Anyone using a third-party update tool for LC-originated desktop apps?

Trevor DeVore lists at
Mon Jan 22 10:06:11 EST 2018

On Mon, Jan 22, 2018 at 5:04 AM, Graham Samuel via use-livecode <
use-livecode at> wrote:

> Nowadays it’s customary for quite modest apps after launching to notify
> the user of an update being available, with the possibility of carrying out
> the update there and then, or refusing. A succession of dialog boxes guides
> the user through the updating process and shows progress. The update
> somehow bypasses the normal installation process, accepts existing license
> data, and simply replaces the app. If the app has a document open, then the
> new copy of the app re-opens it.


There are a lot of different approaches to this in the community. Here is
my take on it. Currently I'm using the code in the following repository for
automated updates. It is a Helper that I use with the Levure framework and
I haven't documented it at all.

It is a combination of Sparkle for macOS (Monte wrapped this up in an
external for me) and LCS for Windows that I've been using over the years.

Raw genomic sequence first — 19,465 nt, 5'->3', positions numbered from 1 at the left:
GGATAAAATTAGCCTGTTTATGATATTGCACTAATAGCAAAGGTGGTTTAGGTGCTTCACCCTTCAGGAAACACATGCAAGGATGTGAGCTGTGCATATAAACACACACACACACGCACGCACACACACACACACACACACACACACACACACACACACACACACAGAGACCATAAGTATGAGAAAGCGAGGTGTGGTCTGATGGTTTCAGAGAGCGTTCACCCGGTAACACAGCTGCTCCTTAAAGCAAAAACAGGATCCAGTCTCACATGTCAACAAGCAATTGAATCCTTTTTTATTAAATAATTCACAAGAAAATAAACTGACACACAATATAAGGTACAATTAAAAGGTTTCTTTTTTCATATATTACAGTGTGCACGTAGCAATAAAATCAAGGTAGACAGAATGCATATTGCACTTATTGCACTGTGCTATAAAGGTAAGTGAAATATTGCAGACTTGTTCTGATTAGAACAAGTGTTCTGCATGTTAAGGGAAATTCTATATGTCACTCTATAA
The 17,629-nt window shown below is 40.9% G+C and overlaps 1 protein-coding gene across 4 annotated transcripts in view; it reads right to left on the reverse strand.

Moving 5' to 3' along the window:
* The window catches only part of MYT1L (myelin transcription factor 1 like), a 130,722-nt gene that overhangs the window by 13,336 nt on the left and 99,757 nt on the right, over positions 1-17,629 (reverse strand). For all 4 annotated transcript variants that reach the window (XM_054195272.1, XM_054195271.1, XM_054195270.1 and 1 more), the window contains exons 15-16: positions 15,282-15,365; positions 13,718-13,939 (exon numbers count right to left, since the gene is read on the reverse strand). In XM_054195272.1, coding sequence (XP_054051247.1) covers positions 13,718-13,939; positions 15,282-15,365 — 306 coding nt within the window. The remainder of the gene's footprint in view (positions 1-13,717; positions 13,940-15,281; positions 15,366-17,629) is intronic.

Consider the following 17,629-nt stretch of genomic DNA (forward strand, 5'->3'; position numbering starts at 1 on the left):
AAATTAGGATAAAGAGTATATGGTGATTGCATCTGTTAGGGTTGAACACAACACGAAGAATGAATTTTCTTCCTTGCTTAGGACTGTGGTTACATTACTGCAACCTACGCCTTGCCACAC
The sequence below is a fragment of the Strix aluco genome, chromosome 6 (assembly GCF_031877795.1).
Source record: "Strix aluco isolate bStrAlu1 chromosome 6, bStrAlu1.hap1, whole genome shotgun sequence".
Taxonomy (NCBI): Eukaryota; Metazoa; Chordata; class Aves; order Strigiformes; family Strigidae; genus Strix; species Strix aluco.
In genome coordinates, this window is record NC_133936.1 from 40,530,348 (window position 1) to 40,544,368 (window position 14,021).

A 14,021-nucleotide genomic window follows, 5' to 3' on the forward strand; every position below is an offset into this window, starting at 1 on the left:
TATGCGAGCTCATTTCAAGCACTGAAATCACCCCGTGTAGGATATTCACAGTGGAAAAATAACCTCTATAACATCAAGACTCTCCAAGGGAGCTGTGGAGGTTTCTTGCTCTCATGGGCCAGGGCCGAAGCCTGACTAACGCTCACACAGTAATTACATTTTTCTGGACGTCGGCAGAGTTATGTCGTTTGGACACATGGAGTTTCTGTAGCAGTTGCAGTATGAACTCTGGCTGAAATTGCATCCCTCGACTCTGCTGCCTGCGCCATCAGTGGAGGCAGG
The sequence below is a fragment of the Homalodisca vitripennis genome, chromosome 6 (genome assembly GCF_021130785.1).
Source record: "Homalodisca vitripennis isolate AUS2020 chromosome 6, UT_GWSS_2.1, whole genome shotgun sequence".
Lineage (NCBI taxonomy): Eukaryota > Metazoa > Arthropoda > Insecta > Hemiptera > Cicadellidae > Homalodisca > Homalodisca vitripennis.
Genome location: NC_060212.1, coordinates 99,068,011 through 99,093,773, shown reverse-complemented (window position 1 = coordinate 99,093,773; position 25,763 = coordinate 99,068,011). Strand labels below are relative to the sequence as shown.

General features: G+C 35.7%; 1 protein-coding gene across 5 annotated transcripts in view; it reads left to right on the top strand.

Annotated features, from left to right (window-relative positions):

Both macOS and Windows download an entirely new application. On macOS the
app is zipped up and Sparkle downloads the zip archive, unzips it, and
installs it. If the update requires authentication that is handled. On
Windows the updater just downloads the Windows installer executable that is
used for installing the app for the first time. This is an installer built
using Inno Setup which will prompt the user for administrative permissions
if need be.

I prefer to replace the entire application when I do updates. My apps are
installed in a number of different environments. I would often get reports
of problems when trying to update the app in pieces inside of corporations.
Plus if you don't update the exe on Windows then the version number of your
app won't be reported properly in the File Properties dialog. When I
switched to downloading and running a full installer on Windows the reports
of issues after running the updater dropped to 0.

In my ideal world the Windows side would use WinSparkle as it would be nice
to leverage the work of a 3rd party. I like using code that is being tested
by a lot of other people and which is entirely focused on automatic
updates. I didn't want to create an external around it, however, so I've
been waiting for the LCB to DLL interface in the engine to mature. I
imagine WinSparkle could probably be wrapped using LCB now.

I would like to see the LC community have a standard automatic update
solution available that is easy to use and is very reliable in all
environments. To me it makes the most sense to leverage the work done by
others who are focused on automatic update.

Trevor DeVore

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